While MoneySuperMarket doesn't offer joint savings accounts, we can help you find the perfect solo savings account. With options like cash ISAs, fixed-rate bonds, and easy access accounts, you can use filters to sort by interest rate, term, and deposit limits for easy comparison and application.

Frequently asked questions

What are the rules around direct debits and overdrafts for joint savings accounts?

Overdrafts are a typical feature of joint current accounts but are not available for joint savings accounts. This is because savings accounts are not designed for withdrawals.

Direct debits are not a feature of joint savings accounts either. In fact, regulations stipulate that you cannot set up a direct debit from any kind of savings account.

So if you require a shared account for paying household bills, you'll require a joint current account instead.

Will a joint savings accounts help my credit score?

Opening a joint savings account won't impact your credit history. This is down to the fact that credit reference agencies don't scrutinise savings accounts when determining your credit report.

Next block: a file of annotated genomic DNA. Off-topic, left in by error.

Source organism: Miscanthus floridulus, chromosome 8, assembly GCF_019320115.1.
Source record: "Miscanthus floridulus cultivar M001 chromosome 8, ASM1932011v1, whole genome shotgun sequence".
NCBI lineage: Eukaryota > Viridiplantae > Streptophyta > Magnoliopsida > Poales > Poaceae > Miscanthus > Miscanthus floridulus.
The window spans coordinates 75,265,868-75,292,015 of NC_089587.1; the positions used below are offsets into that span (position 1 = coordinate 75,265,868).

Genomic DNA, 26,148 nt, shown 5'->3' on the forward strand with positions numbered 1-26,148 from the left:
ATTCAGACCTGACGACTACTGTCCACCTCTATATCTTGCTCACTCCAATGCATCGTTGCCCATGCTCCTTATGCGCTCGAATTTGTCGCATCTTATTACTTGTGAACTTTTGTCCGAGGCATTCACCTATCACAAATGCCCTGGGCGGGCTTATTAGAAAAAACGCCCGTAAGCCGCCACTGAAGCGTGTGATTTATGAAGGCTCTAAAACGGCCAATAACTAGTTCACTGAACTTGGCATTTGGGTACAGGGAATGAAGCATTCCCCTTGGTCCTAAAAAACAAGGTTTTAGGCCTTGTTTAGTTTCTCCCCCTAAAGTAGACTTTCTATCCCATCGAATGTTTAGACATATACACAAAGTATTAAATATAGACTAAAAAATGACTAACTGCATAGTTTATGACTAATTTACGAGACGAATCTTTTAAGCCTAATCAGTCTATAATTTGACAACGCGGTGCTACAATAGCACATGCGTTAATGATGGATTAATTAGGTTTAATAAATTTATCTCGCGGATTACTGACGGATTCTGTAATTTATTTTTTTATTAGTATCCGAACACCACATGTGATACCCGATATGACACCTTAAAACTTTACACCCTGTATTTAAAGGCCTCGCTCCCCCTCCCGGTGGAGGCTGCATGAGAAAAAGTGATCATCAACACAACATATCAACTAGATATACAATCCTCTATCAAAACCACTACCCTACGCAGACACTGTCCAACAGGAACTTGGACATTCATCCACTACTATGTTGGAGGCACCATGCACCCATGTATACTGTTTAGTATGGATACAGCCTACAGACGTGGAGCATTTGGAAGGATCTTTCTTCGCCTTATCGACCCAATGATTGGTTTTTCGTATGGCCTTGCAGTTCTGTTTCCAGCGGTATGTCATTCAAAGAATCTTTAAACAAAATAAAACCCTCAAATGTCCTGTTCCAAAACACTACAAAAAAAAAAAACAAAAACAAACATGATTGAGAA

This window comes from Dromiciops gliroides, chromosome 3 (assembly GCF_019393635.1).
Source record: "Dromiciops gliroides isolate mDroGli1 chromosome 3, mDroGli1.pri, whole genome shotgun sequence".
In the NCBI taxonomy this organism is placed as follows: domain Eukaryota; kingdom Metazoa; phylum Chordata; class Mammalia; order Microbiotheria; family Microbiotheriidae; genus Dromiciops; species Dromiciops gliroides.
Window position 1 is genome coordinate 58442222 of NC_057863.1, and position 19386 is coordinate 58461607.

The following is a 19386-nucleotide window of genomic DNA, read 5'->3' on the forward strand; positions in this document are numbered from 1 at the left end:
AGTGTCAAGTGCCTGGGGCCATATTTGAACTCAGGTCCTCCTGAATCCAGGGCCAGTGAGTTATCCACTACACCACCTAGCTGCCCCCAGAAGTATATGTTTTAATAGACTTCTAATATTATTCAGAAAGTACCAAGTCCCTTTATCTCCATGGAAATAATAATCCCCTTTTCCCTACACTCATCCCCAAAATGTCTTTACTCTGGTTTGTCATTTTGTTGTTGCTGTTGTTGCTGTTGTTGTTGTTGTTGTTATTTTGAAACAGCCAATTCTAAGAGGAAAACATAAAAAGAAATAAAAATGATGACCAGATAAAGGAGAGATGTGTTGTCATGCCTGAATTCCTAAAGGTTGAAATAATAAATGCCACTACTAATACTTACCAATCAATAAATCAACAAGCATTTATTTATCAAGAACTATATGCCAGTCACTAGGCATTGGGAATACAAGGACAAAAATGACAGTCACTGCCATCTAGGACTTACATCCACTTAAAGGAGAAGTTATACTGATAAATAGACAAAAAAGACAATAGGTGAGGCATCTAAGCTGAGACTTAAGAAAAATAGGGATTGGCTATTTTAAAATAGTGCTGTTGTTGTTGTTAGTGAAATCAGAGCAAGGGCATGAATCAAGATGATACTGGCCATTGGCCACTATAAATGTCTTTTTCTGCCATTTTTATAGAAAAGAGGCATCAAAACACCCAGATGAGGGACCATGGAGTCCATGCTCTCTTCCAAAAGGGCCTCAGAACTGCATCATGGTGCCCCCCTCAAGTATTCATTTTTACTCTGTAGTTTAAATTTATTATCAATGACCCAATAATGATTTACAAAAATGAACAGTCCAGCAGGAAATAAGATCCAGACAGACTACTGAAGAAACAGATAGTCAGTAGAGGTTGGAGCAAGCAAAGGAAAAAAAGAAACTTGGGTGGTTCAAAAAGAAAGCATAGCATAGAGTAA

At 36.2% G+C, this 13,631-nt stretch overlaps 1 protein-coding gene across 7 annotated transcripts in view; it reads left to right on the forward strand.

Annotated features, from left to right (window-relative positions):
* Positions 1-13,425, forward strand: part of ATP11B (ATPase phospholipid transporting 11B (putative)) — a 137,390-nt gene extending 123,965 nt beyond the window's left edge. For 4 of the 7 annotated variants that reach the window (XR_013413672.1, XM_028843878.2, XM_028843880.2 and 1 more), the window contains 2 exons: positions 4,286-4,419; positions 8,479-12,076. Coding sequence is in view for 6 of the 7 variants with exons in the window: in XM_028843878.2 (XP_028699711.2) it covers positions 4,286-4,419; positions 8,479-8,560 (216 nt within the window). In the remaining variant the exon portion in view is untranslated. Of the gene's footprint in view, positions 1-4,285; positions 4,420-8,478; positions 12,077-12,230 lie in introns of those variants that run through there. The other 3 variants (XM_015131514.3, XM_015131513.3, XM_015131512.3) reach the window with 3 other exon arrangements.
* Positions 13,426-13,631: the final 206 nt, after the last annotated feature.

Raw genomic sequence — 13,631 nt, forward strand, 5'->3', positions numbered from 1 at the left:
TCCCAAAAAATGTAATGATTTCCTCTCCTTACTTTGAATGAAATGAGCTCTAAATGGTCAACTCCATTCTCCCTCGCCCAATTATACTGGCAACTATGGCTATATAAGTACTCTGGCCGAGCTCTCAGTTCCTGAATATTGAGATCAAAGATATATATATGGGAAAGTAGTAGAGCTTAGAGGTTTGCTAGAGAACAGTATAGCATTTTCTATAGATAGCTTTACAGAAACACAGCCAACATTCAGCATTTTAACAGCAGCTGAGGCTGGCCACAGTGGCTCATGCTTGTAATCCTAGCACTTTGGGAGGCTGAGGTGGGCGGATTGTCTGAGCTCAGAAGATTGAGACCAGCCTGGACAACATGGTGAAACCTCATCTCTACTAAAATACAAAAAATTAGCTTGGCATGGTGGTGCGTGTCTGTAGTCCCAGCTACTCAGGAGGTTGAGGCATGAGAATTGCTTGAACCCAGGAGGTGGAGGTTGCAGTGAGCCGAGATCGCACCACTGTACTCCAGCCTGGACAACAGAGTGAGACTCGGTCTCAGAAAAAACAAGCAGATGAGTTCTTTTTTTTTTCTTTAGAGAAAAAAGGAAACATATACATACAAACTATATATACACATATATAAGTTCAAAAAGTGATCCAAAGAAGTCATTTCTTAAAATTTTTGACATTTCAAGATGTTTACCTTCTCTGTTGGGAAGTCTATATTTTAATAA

For that reason, joint savings accounts are not a way to improve your credit score. But they won't harm it either.

That's in contrast to joint current accounts. If you open one of these with a partner, you're deemed to be linked financially. Which means that a partner's poor credit history could affect your chances of securing credit in future.

Can you use mobile and online banking with a joint savings account? 

Yes, you'll be able to manage your joint savings account online or via a mobile app, just as you would with any other savings account.

Both account-holders will be able to log into online banking with shared log in details. And just as critically, both can download the provider's app and register on separate on mobile devices, too.


How do you close joint savings accounts?  

When you want to close your account, the balance will be divided between all co-owners. Your provider will usually need this agreed upon in writing by all account co-owners. 

Compare savings accounts